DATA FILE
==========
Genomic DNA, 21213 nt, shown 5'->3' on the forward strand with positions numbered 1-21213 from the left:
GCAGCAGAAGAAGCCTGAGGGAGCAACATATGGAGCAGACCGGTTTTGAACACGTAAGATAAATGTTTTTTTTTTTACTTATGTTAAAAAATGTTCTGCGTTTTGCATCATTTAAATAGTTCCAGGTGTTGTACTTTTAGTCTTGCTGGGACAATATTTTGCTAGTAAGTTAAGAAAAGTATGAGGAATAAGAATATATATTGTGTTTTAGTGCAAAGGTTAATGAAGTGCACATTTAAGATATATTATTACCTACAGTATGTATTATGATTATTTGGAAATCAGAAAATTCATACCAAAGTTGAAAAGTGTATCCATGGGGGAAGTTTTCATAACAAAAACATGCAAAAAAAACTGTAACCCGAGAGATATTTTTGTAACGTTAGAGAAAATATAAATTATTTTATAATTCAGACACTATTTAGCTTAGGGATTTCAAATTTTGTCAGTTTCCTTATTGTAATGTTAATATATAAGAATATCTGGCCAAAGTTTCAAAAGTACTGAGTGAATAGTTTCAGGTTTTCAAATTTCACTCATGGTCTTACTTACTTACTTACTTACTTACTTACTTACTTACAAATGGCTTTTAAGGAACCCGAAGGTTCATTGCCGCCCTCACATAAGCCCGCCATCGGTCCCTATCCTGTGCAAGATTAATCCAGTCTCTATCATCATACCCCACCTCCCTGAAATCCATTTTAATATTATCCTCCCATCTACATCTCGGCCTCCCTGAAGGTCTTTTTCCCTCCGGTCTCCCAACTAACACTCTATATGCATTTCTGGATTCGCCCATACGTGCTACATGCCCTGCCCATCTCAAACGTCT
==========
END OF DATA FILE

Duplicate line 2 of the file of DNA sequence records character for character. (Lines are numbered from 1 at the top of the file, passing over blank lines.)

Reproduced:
GCAGCAGAAGAAGCCTGAGGGAGCAACATATGGAGCAGACCGGTTTTGAACACGTAAGATAAATGTTTTTTTTTTTACTTATGTTAAAAAATGTTCTGCGTTTTGCATCATTTAAATAGTTCCAGGTGTTGTACTTTTAGTCTTGCTGGGACAATATTTTGCTAGTAAGTTAAGAAAAGTATGAGGAATAAGAATATATATTGTGTTTTAGTGCAAAGGTTAATGAAGTGCACATTTAAGATATATTATTACCTACAGTATGTATTATGATTATTTGGAAATCAGAAAATTCATACCAAAGTTGAAAAGTGTATCCATGGGGGAAGTTTTCATAACAAAAACATGCAAAAAAAACTGTAACCCGAGAGATATTTTTGTAACGTTAGAGAAAATATAAATTATTTTATAATTCAGACACTATTTAGCTTAGGGATTTCAAATTTTGTCAGTTTCCTTATTGTAATGTTAATATATAAGAATATCTGGCCAAAGTTTCAAAAGTACTGAGTGAATAGTTTCAGGTTTTCAAATTTCACTCATGGTCTTACTTACTTACTTACTTACTTACTTACTTACTTACAAATGGCTTTTAAGGAACCCGAAGGTTCATTGCCGCCCTCACATAAGCCCGCCATCGGTCCCTATCCTGTGCAAGATTAATCCAGTCTCTATCATCATACCCCACCTCCCTGAAATCCATTTTAATATTATCCTCCCATCTACATCTCGGCCTCCCTGAAGGTCTTTTTCCCTCCGGTCTCCCAACTAACACTCTATATGCATTTCTGGATTCGCCCATACGTGCTACATGCCCTGCCCATCTCAAACGTCT